Just when mutual fund managers thought they might be crawling out of the woods, the big bad bear pounced once again.
The second quarter of 2002 was not quite as bad as the disastrous third quarter of 2001, but it wasn't much better. All of the major equity benchmarks were negative for the quarter ended June 30, and many were in double-digit negative territory: the Standard & Poor's 500 index was down 13.4%; the Russell 3000 was down 13.1%; and the Wilshire 5000 was down 12.6%. In the first quarter, each of those indexes was slightly positive.
The declines were even steeper for growth, with the Russell 3000 Growth index down 18.5% for the quarter, the Russell 2000 Growth index down 15.7% and the Russell 1000 Growth index down 18.6%.
And the bad news doesn't stop there, as value equity benchmarks also took hits. The Russell 3000 Value index was down 8%, the Russell 2000 Value index down 8.5% and the Russell 1000 Value index down 2% in the second quarter. Those indexes were up 4.5%, 9.6%, and 4.1%, respectively, in the first quarter.
"The only thing that stopped it from getting worse was that June only had 30 days in it," said Jeff Tjornehoj, research analyst at Lipper Inc., Denver. In fact, it was the sixth worst quarter for the equity market in the last 25 years, according to Lipper data.
The second quarter setback eroded all the investor confidence and gains that had started to build in the fourth quarter of 2001 and first quarter of 2002, Mr. Tjornehoj said. Things started unraveling in April with the rumblings of more corporate accounting scandals following the Enron Corp. blowup and just got worse as others, such as WorldCom Inc., bubbled to the surface. "It turned ugly pretty fast," Mr. Tjornehoj said. "People are cynical right now, and who can blame them?"
In the Pensions & Investments universe of the 100 largest mutual funds most used in defined contribution plans, just three were in the black for the year ended June 30.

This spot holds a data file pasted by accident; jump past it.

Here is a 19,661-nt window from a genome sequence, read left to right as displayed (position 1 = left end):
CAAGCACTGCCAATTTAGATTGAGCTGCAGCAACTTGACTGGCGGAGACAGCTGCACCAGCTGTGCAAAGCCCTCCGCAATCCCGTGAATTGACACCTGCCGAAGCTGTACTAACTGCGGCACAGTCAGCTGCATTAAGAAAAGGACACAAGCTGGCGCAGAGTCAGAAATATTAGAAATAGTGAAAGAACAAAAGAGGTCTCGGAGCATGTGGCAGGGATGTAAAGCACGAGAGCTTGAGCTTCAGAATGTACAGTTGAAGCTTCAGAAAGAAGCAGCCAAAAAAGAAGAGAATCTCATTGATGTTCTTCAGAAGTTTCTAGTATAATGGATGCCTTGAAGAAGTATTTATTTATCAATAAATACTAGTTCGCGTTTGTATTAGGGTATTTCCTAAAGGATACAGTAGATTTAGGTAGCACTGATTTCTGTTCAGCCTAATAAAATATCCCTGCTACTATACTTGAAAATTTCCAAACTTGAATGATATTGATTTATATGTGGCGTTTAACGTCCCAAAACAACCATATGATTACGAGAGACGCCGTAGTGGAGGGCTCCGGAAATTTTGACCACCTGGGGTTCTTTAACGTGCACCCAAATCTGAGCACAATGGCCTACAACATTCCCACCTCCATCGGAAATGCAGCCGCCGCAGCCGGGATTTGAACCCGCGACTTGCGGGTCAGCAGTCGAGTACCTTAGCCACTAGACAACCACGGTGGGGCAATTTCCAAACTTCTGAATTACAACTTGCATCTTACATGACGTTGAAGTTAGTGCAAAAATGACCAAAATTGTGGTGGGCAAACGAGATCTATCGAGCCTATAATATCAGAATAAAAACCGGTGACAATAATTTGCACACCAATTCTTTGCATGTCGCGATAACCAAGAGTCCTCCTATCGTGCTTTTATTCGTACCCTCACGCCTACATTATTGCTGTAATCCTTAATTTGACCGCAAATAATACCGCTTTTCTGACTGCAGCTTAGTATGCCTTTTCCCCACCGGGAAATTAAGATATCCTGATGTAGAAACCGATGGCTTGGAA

The top-performing equity fund for the 12 months was the Fidelity Low-Priced Stock Fund, managed by Joel Tillinghast. The fund was up 15.2%, outperforming the next closest competitor by 10 percentage points.
Second on the list was the Neuberger Berman Genesis Fund, at 5.2%, managed by Robert D'Alelio, Judith Vale and Kevin O'Brien. The fund's small-cap value orientation certainly helped performance, Mr. O'Brien said, as the management team is fishing in a pond that isn't quite as murky as others are. But beyond that, outperformance has come from paying close attention to the cash flow generation of the companies in which the fund invests, he said. The management team does its own leg work in this area because Wall Street hasn't done an adequate enough job of determining what cash flow generation is, he added. "What we're really trying to get at is working capital.
The management teams looks for stocks that have the potential to perform for the next few years so the fund's performance won't be beholden to the fluctuations of the capital markets. "We don't want to buy a name thinking we're going to have to turn around and sell it," he said. While the fund has a low turnover ratio - about 25% in the last year - Mr. O'Brien said the team has passed on more stocks than normal and instead has made strategic shifts among the names it already holds, investing more in some and less in others, based on evaluations. "We've been shuffling some of the deck chairs around," he said.
Restaurants, particularly moderately priced eateries, and home-improvement retailers are two industries that have done well in this market, Mr. O'Brien said. Among the winners in the portfolio are IHOP Corp., Ruby Tuesday Inc., AFC Enterprises Inc., which owns Church's and Popeye's fried chicken restaurants, Starbucks Corp. and CEC Entertainment Inc., which owns Chuck E. Cheese. In the home improvement area, Michaels Stores Inc., an arts and crafts chain, and Furniture Brands International were big winners.
One of three
The only other equity fund in positive territory was the Fidelity Value Fund, managed by Richard Fentin, which posted a return of 3% for the period. The Capital Research Income Fund of America and the Dodge & Cox Stock Fund ran fourth and fifth, with returns of -0.2% and -0.7%, respectively.
The T. Rowe Price Small Cap Stock Fund, managed by Greg McCrickard, placed sixth with a return of -1.2% for the year. The small-cap blend fund has gotten a performance boost from several areas, including the information technology industry, Mr. McCrickard said. Technology stocks such as Analogic Corp., a medical imaging company, ManTech International Corp., an information technology firm, and CACI International, which specializes in IT integration, have performed well for the portfolio, he said.